Five cheese baked mushroom and leek farroto

1lb mushrooms
1 leek
1 fennel bulb
1 cup heavy cream
1/2 cup white wine
2tbs butter

Grind some of the following cheeses to make a cup of shredded cheese

1 cup farro
2 cups water and 1 cup chicken stock


Rinse the farro and then put it on the stove with one cup water. Start adding more liquid as it starts boiling.

In a pan melt the butter and add some olive oil. Drop in the mushrooms sliced. As they wilt and soften, add the leek and the fennel, both thinly sliced. Cover them and let them simmer. Add spices salt and pepper.
Add the wine. Cover and simmer some more.
After about 3 min, add the cream.
Stir in the boiled farro which by now should have absorbed most of the liquid. Incorporate all together. Let it simmer for another 5 min.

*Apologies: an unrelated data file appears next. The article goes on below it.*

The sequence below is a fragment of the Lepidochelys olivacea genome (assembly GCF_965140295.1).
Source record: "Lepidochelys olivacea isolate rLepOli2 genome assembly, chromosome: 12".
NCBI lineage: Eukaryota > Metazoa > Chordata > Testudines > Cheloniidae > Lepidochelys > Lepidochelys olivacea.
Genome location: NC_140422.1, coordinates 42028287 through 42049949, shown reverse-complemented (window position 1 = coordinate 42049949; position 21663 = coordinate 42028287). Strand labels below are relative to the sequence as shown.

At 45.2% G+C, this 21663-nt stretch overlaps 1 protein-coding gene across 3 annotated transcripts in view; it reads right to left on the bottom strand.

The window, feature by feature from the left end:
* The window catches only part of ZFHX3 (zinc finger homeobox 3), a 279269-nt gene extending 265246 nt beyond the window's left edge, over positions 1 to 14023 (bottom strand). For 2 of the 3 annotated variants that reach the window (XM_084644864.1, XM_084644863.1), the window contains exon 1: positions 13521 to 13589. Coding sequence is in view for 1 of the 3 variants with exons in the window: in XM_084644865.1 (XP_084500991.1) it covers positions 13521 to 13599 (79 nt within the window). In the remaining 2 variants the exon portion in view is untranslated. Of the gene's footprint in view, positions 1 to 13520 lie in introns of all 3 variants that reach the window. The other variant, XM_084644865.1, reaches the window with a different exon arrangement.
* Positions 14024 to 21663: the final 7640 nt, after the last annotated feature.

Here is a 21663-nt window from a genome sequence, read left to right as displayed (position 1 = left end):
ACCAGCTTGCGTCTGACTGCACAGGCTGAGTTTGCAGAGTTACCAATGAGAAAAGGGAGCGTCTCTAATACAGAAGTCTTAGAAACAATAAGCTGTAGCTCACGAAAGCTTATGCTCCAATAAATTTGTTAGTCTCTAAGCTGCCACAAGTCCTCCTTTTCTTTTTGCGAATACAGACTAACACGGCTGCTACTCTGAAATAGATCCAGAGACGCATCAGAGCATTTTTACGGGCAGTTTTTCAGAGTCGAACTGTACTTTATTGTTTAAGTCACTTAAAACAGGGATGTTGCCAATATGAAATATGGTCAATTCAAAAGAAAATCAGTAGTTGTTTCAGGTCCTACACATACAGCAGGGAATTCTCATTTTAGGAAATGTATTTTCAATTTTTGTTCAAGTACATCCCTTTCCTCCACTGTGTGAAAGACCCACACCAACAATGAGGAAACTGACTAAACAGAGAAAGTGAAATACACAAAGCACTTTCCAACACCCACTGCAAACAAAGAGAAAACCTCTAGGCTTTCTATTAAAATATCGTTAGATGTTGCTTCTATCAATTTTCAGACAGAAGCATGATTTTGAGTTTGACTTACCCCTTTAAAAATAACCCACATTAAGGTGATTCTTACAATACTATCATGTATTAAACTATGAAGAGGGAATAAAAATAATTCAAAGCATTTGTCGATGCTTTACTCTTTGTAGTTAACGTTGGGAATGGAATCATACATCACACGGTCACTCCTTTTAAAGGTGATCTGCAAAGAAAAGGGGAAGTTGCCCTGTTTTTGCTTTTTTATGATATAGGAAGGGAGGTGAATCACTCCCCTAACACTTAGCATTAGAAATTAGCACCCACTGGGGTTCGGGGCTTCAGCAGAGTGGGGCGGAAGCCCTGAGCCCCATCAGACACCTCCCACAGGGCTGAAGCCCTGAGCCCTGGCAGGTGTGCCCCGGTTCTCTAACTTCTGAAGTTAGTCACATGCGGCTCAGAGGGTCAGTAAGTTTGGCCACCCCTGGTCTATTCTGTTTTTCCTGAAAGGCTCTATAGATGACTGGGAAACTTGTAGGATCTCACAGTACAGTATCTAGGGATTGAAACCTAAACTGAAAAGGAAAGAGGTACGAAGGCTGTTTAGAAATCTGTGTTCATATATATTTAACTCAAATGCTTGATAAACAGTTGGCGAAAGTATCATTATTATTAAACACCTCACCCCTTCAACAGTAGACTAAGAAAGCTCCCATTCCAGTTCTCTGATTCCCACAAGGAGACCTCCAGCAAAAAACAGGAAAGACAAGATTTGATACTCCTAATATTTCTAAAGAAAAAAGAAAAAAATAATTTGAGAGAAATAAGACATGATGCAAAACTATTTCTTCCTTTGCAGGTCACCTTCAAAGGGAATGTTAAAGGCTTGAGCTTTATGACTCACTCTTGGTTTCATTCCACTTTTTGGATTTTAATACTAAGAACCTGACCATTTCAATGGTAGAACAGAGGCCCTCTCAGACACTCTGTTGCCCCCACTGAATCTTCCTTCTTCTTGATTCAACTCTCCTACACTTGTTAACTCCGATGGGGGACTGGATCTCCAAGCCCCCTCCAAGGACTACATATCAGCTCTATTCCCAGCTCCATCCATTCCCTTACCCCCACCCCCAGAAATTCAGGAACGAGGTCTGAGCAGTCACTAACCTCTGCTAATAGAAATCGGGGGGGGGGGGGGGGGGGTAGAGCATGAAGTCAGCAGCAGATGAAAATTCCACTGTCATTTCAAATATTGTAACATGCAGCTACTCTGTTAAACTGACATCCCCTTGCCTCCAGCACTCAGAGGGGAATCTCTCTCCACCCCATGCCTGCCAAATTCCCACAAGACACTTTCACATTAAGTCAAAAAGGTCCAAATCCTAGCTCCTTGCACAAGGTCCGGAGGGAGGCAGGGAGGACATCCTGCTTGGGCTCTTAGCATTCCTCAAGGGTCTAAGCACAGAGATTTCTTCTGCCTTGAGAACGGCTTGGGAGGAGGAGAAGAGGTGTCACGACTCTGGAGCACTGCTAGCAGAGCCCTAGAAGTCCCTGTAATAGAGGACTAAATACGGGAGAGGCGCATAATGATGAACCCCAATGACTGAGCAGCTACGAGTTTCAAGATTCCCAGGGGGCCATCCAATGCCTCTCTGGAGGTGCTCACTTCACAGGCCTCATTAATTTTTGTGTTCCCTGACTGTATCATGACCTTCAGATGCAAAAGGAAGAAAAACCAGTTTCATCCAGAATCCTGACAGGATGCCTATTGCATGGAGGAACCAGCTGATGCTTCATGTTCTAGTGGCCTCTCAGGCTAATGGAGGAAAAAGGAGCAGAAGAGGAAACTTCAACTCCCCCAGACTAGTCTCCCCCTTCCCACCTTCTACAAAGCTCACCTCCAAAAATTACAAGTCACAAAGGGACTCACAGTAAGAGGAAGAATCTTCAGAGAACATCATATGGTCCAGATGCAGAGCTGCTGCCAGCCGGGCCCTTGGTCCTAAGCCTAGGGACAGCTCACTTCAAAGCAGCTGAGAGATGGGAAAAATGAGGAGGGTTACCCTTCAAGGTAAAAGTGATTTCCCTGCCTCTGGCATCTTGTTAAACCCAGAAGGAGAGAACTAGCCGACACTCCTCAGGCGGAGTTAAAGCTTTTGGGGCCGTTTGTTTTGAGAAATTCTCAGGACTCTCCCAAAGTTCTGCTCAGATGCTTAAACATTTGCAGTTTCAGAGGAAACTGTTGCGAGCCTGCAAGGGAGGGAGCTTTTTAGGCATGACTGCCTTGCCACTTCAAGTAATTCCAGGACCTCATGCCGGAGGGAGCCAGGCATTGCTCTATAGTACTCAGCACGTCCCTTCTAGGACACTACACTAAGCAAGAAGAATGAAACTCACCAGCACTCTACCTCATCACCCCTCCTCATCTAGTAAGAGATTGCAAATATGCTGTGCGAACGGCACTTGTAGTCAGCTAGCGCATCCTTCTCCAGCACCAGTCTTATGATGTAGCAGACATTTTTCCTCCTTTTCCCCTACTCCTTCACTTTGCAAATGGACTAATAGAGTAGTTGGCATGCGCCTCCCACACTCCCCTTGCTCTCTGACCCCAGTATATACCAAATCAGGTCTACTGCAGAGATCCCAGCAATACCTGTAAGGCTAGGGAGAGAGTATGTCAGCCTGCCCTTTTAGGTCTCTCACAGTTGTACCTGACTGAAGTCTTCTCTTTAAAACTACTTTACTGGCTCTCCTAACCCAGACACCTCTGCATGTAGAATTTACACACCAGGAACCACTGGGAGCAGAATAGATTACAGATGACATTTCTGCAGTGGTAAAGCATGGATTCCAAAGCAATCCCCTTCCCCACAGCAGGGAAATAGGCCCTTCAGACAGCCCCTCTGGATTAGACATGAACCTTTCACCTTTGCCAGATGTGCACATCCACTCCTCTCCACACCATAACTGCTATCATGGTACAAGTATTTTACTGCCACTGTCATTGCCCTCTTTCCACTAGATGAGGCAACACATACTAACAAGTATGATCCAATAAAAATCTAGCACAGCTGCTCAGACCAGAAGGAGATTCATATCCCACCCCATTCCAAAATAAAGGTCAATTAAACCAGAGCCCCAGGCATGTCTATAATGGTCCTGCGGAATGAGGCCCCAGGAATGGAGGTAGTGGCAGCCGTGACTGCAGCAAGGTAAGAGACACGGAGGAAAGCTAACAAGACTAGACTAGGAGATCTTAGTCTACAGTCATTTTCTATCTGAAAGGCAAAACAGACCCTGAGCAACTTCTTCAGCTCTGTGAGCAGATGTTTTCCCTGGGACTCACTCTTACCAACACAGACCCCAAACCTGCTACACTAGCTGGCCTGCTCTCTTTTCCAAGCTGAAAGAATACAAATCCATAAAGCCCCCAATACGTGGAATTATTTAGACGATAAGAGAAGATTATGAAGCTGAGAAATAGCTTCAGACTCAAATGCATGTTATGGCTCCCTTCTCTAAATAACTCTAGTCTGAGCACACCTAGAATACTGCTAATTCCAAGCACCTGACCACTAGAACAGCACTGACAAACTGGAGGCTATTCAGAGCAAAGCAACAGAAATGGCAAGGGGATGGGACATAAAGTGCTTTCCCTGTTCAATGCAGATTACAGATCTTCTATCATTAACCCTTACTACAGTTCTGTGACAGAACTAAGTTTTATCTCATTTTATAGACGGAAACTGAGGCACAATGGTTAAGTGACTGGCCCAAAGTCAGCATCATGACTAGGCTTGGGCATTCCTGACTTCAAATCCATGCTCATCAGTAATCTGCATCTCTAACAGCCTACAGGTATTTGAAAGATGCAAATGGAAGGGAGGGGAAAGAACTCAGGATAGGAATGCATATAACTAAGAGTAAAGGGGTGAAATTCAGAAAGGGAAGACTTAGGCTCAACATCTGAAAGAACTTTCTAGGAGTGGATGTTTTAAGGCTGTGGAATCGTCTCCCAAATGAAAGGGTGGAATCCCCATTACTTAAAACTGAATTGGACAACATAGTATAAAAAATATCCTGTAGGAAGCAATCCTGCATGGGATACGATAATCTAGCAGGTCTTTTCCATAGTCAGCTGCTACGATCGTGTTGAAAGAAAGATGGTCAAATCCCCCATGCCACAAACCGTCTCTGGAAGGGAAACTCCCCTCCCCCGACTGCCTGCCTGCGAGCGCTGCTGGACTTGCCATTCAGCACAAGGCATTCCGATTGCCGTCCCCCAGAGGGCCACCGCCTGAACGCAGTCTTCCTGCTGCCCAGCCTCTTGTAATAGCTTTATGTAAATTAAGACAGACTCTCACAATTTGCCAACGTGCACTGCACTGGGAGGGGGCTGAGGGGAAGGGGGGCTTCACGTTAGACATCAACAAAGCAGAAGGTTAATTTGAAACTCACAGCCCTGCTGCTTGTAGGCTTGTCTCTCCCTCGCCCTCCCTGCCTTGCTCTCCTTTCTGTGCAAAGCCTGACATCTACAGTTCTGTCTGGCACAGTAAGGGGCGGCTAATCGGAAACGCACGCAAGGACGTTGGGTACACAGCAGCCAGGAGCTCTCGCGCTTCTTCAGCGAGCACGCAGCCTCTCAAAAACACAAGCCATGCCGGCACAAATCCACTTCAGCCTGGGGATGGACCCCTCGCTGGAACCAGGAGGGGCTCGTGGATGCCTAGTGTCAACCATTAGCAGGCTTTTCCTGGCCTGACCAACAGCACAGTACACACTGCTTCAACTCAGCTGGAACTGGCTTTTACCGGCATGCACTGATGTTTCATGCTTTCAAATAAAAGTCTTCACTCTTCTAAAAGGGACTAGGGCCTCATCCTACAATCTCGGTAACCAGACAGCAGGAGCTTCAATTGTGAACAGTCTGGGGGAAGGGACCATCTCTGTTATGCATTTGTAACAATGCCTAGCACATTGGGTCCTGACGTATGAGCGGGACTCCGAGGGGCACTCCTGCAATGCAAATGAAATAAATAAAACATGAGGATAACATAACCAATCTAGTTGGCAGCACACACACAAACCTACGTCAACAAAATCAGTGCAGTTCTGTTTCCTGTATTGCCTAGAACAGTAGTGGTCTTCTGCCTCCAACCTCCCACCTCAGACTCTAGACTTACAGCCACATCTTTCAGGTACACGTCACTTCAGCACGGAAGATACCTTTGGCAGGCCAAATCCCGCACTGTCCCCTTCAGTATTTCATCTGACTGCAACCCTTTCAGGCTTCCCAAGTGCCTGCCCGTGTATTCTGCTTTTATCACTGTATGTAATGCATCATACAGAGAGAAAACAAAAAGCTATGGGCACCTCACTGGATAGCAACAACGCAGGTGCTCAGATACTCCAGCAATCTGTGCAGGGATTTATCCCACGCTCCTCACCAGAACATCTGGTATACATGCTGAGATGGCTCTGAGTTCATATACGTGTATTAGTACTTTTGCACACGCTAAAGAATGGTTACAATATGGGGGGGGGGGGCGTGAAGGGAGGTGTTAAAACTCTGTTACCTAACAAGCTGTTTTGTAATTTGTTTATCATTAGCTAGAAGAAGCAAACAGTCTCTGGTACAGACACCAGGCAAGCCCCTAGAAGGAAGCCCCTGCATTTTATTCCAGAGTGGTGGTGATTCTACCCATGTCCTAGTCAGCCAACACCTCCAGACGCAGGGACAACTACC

Turn the oven on broil 400F to warm up.

Throw the cheese on top and move the pan from the stove to the oven.

Let the broiler melt the cheese. 15 min tops

Serve with a simple spinach salad with lemon dressing.


Christmas Wreath Bread

The smell of this bread is what reminds me of growing up. My grandma made it occasionally and it was the best smell to come home to.. That and the pumpkin rice pudding, and my winter afternoon was made.

I made this bread a couple of years ago on Christmas, and I remember it being just perfect! But I didn’t write down the recipe! I have now made a pledge to never again cook something and not write it here. If not for you guys, then at least for my sake, cause I forget as soon as I finish cooking it.

Christmas Wreath Bread2

So, here is how I recreated my grandma’s Christmas Layered Wreath Bread:


1 cup milk

2 cups flour

2 eggs (one separated, keep the egg yolk for later)